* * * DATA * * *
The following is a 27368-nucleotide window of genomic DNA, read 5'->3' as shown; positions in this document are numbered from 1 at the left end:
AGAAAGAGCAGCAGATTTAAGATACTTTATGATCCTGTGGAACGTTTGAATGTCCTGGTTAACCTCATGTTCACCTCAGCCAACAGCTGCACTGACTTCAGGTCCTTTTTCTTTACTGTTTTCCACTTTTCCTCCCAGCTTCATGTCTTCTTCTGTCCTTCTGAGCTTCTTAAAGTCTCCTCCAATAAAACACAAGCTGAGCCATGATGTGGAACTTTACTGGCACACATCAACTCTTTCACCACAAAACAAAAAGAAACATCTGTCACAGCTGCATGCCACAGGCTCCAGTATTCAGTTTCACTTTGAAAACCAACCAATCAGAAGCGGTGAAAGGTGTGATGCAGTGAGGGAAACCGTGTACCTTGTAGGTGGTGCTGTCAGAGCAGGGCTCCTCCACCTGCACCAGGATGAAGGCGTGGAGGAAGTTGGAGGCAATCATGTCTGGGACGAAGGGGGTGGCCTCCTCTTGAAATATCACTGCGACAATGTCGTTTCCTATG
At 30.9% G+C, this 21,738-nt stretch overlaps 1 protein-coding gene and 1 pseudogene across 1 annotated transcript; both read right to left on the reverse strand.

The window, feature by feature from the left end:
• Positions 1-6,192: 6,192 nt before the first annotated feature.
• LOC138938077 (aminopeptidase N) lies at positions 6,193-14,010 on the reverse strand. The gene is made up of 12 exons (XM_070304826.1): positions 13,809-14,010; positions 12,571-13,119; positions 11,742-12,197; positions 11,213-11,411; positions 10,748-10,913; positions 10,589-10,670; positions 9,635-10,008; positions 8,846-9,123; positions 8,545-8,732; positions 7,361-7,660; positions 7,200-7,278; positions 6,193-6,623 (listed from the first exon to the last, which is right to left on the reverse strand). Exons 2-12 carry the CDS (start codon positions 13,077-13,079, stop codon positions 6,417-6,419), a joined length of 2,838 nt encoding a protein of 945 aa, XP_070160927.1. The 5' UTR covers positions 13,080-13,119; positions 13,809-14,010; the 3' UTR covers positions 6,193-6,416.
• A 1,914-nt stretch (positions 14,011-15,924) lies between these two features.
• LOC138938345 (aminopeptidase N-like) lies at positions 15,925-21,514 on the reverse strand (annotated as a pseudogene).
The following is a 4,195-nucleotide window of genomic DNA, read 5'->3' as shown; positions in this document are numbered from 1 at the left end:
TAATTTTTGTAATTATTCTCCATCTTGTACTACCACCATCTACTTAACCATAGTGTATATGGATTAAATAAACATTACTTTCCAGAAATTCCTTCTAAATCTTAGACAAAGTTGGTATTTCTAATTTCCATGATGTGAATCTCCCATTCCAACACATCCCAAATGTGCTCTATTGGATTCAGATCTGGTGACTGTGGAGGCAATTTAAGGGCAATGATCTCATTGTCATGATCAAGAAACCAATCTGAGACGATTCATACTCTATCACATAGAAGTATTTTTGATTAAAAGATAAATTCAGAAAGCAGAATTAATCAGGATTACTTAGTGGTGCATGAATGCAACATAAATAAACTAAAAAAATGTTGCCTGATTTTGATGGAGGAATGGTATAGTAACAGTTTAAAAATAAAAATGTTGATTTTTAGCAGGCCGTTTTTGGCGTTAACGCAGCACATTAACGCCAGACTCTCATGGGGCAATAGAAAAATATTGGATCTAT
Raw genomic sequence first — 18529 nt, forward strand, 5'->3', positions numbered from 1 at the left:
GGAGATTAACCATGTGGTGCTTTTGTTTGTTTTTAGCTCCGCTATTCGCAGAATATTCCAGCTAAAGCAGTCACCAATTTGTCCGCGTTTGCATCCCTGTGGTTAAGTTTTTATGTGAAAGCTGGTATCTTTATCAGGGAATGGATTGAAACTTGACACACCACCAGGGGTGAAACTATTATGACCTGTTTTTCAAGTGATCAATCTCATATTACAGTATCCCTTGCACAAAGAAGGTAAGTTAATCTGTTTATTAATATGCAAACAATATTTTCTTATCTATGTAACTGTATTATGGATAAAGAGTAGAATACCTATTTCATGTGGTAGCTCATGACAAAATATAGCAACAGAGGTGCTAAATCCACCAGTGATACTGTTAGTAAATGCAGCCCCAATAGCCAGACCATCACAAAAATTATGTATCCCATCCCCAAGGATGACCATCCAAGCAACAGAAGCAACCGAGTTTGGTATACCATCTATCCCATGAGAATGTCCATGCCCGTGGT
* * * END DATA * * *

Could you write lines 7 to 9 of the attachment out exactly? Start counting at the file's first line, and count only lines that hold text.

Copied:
• A 1,914-nt stretch (positions 14,011-15,924) lies between these two features.
• LOC138938345 (aminopeptidase N-like) lies at positions 15,925-21,514 on the reverse strand (annotated as a pseudogene).
The following is a 4,195-nucleotide window of genomic DNA, read 5'->3' as shown; positions in this document are numbered from 1 at the left end: